One reader has sent a number of questions dealing with life support systems. His letter is too lengthy to reproduce here, but it has to do with the question of whether it is right to prolong life artificially on such systems, especially when there is little or no discernible hope of recovery.
Such questions as these are very difficult questions and usually cannot be answered generally. It is best, therefore, to say that each case has to be dealt with individually by those who are involved (family members, etc.)
There are, however, several principles that we must keep in mind in all such cases - things that every Christian ought to remember when facing such difficult and heart-breaking decisions as these. We mention especially two such principles here.
The most important principles is that our life is not our own, but belongs to God. That is true first of all because He is the Creator. Every life belongs to Him as Creator, and no one has the right to dispense with his own or another's life apart from God.
That this is often forgotten is evident in the abortion debate. Abortionists usually argue that a woman's body is her own, but that is not true. It is not her own, but God's, and she has no right to do with it as she pleases, nor with the life that has been conceived in her.
There are, of course, instances in which God gives the right to take another person's life to certain people. The magistrate has not only the right, but the obligation to punish certain crimes with death, as well as to conduct war on behalf of the country over which God has placed him. That, however, is not an exception, but only serves further to prove that all life belongs to God. It is He and He alone who gives that right to the magistrate. No man, even if he is a magistrate or ruler, has the right of himself.
All this is doubly true for the Christian. His life and the life of his fellow Christians is not only God's by creation, but also because God has purchased it with the blood of His Son (I Cor. 6:20).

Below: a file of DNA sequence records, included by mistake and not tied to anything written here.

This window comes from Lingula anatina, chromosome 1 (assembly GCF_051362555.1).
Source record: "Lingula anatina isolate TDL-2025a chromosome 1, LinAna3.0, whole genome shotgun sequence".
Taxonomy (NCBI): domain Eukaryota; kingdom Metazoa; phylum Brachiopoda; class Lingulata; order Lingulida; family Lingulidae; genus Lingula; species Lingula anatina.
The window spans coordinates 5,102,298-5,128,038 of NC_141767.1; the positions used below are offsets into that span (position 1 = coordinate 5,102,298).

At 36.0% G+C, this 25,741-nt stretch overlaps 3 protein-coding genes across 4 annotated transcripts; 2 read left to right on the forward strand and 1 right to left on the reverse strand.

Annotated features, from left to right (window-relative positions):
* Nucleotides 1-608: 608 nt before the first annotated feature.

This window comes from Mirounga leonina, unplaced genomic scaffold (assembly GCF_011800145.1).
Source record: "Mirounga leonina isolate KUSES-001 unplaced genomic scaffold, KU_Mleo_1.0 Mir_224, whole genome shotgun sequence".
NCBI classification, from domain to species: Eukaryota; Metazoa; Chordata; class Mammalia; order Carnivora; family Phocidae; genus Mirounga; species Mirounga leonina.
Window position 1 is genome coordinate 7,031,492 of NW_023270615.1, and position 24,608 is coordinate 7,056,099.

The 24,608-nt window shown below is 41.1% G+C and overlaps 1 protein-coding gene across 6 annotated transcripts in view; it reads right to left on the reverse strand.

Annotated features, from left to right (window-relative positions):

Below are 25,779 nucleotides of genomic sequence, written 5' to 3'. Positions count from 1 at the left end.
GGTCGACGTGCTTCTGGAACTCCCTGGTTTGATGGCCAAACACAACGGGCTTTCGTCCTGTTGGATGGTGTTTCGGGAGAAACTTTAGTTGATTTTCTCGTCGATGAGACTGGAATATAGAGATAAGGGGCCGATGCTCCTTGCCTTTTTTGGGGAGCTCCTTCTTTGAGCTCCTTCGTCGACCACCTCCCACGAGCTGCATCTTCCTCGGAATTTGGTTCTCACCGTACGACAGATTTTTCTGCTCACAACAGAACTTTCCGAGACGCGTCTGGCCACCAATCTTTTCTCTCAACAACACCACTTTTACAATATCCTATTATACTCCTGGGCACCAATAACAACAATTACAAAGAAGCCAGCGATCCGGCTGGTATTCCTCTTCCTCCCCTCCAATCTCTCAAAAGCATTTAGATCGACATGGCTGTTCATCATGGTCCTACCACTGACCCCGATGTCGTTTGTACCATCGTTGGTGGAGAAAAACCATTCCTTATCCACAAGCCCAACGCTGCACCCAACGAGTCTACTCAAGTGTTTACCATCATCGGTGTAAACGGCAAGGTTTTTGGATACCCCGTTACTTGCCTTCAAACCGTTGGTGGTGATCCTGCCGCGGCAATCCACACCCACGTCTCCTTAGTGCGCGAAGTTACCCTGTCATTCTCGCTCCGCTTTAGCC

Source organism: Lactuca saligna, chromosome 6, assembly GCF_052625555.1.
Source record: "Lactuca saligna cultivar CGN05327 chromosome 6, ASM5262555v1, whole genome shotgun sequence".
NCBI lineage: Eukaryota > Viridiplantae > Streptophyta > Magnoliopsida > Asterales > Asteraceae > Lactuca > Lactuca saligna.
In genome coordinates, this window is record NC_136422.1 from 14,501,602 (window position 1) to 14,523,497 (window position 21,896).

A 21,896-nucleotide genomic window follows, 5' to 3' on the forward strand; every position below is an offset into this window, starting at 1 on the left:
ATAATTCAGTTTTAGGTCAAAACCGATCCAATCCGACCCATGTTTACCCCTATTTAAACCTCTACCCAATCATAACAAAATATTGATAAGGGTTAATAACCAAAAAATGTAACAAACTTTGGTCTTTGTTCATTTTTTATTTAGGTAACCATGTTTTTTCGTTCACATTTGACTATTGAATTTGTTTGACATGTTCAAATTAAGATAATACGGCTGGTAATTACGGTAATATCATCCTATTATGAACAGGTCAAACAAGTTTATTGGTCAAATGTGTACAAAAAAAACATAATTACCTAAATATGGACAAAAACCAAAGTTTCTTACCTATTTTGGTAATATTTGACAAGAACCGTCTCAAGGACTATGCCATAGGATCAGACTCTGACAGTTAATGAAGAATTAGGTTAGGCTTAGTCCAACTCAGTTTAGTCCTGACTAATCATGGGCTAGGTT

Not only that, but his "times" are not his own either. The number of his days and the length of his life are in God's hand, not only in the sense that God determines and rules them, but also in that they too belong to God (Ps. 31:15). As a result of modern technology it is very difficult to answer the question of when life ends (our question in the next issue). Nevertheless, it remains true: our times are in His hands.
Thus, the Christian especially must be very careful with the life God has given Him. He has no right to waste his time and strength, to abuse his body, to endanger his own life. He must use the life God has given him and all that belongs to that life for God to whom he and his life belong both by creation and by redemption.
For these same reasons the Christian ought to be very careful about deciding to end someone else's life or his own by having these life support systems turned off. If such a decision is made, those who make it must be sure that they are not taking into their own hands the life that belongs to God and His prerogative in determining the end of life.
He ought also to consider carefully before making what is sometimes called a "living will," deciding ahead of time and under what circumstances he wishes such life support systems to be turned off in his own case, should he be on them and unable to make a decision for himself. To saddle others with such heavy responsibilities by way of these "living wills" is also questionable. The life at stake belongs to no one but God.
- Volume: 6
- Issue: 25
Rev. Ronald Hanko (Wife: Nancy)
Ordained: November 1979
Pastorates: Wyckoff, NJ - 1979; Trinity, Houston, TX - 1986; Missionary to N.Ireland - 1993; Lynden, WA - 2002; Emeritus October 15, 2017Website: www.lyndenprc.org/sermons/
Address13823 Clear Lake Rd.
State or ProvinceWA